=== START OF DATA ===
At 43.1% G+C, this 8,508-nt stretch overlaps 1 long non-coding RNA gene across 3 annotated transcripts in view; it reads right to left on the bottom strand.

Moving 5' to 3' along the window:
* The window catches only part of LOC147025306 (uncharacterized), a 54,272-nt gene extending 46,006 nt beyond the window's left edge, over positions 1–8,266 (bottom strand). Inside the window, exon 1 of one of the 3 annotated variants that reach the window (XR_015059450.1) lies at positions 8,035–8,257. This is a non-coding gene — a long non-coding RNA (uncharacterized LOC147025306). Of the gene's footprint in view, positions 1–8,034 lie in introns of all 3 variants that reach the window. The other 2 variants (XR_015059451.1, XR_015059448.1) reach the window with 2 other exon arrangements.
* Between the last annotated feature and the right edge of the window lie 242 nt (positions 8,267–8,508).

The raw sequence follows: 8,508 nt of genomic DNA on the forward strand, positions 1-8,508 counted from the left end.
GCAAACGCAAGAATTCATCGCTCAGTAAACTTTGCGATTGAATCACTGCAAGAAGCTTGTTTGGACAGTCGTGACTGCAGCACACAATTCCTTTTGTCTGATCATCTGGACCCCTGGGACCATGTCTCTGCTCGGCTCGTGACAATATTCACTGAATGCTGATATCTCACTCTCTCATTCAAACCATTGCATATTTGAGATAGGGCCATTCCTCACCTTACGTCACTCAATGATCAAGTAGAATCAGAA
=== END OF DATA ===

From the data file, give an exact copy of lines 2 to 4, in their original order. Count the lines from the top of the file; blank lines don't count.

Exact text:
Moving 5' to 3' along the window:
* The window catches only part of LOC147025306 (uncharacterized), a 54,272-nt gene extending 46,006 nt beyond the window's left edge, over positions 1–8,266 (bottom strand). Inside the window, exon 1 of one of the 3 annotated variants that reach the window (XR_015059450.1) lies at positions 8,035–8,257. This is a non-coding gene — a long non-coding RNA (uncharacterized LOC147025306). Of the gene's footprint in view, positions 1–8,034 lie in introns of all 3 variants that reach the window. The other 2 variants (XR_015059451.1, XR_015059448.1) reach the window with 2 other exon arrangements.
* Between the last annotated feature and the right edge of the window lie 242 nt (positions 8,267–8,508).